The Lectern: One more time -- How is the fear industry stifling good government?
I have been cleaning my office -- which I do periodically, only inevitably to have it turn into a pigsty again -- and came across an interview I had clipped from the FCW June 4 issue with Michael Jones, chief technology officer at Google -- and thus, presumably, an expert on what it takes to create a successful, high-performance organization. I see why I cut it out. Here's an excerpt: "Innovation is not done by a special kind of people. There is no innovation gene -- everybody is innovative and creative. What is the case (in government) is that everybody is not brave enough, or maybe they're too wise and realize that if they make a mistake, they're doomed. "One of the crippling philosophies that I've seen in government is that if you're in a managerial or leadership position, you only get one mistake per career. But if no one embraces failures, there would be no one who could ride a bicycle, for example. If you were allowed only one chance, you would try real hard, you would fall down, you would cry, and they would take the bicycle away. And there would be nobody riding bicycles." This is why Washington's fear industry of IGs, watchdogs, many reporters, and some politicians, which (sincerely) sees itself as a force for good government, is in reality having the opposite effect -- it stifles good government.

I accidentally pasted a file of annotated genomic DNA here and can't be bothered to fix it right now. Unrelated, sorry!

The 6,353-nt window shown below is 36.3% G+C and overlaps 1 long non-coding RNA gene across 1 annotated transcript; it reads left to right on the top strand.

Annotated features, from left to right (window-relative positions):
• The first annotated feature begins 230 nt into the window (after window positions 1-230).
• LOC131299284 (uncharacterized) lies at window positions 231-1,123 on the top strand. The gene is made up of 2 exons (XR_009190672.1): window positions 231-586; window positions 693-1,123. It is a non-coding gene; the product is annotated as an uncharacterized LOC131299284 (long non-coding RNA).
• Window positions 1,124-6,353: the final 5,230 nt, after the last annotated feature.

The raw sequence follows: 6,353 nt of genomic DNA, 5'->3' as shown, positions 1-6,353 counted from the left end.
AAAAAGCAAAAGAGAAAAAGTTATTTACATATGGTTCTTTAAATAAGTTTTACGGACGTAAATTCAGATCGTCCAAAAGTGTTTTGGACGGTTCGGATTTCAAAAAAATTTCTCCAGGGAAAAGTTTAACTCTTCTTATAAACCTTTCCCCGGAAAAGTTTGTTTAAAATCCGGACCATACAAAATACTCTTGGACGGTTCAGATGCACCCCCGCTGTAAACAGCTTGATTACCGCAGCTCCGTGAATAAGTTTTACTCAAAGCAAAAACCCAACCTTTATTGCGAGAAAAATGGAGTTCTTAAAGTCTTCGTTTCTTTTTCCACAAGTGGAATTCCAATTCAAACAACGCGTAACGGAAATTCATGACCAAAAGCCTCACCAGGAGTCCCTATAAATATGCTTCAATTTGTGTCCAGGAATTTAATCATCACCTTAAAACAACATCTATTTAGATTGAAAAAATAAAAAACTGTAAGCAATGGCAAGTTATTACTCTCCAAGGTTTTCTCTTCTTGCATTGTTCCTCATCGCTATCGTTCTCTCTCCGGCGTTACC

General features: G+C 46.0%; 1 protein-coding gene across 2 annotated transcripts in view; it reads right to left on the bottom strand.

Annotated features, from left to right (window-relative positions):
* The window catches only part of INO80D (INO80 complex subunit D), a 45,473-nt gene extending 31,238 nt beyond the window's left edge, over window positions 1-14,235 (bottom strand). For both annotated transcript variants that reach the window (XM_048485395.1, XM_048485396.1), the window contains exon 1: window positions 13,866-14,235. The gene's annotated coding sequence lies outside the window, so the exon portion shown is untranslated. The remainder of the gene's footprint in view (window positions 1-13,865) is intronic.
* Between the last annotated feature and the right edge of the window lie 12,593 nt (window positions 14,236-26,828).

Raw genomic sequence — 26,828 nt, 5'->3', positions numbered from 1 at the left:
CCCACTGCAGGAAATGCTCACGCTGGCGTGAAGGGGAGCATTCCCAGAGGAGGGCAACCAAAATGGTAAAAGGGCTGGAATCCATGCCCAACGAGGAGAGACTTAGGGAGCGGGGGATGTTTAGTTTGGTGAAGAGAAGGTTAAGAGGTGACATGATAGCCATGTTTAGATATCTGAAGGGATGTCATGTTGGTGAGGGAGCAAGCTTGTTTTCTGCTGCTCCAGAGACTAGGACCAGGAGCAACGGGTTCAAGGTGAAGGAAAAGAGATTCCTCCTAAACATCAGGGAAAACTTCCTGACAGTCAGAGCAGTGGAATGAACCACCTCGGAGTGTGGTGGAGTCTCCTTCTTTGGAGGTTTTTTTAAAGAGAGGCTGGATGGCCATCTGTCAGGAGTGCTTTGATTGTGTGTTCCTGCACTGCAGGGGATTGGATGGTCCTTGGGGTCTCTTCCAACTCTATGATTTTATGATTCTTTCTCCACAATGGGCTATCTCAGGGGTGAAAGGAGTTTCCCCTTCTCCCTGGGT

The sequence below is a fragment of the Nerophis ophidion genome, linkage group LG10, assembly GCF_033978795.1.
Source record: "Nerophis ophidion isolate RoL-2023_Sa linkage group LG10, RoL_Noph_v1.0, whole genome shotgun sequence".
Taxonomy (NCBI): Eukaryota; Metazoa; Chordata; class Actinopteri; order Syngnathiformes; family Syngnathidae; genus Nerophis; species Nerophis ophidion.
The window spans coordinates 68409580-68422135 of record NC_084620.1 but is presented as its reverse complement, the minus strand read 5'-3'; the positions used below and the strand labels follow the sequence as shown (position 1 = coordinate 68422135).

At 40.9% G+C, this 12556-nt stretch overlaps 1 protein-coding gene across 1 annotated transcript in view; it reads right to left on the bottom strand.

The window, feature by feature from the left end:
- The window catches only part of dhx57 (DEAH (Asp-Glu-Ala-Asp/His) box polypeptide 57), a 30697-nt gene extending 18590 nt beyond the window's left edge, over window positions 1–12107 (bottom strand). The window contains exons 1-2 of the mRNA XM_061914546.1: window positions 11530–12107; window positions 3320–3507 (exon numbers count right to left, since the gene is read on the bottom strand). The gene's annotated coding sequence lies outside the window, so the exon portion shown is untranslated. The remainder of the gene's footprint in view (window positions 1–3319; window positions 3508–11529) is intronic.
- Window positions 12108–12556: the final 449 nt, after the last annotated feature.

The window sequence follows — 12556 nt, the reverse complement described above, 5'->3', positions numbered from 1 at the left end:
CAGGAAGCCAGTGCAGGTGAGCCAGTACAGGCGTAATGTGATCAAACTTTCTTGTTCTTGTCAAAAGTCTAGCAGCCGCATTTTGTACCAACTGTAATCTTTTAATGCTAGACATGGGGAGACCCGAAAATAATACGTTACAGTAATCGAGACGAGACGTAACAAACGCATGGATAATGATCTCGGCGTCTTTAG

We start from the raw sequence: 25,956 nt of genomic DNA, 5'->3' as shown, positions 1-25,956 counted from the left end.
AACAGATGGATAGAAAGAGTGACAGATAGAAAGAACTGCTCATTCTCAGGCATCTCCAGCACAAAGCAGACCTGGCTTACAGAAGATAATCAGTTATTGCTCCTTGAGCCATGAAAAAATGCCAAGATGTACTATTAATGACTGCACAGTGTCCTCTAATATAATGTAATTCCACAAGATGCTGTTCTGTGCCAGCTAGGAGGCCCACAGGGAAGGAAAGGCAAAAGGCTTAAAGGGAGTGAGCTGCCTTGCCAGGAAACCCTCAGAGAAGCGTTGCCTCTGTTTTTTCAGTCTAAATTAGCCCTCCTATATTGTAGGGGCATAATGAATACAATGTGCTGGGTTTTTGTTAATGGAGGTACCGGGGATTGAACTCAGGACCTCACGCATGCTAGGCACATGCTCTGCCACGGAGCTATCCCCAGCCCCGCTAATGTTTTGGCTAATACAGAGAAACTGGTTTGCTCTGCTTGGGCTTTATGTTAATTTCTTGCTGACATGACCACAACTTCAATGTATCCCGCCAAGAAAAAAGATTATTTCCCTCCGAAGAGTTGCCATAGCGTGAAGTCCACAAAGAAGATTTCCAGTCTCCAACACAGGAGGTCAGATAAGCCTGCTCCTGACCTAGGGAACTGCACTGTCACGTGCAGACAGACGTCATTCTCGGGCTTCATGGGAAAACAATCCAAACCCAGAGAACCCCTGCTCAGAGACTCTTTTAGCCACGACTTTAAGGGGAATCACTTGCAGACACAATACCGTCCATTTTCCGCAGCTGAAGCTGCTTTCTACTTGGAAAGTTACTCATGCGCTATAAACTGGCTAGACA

Posted by Steve Kelman on Oct 02, 2007 at 12:08 PM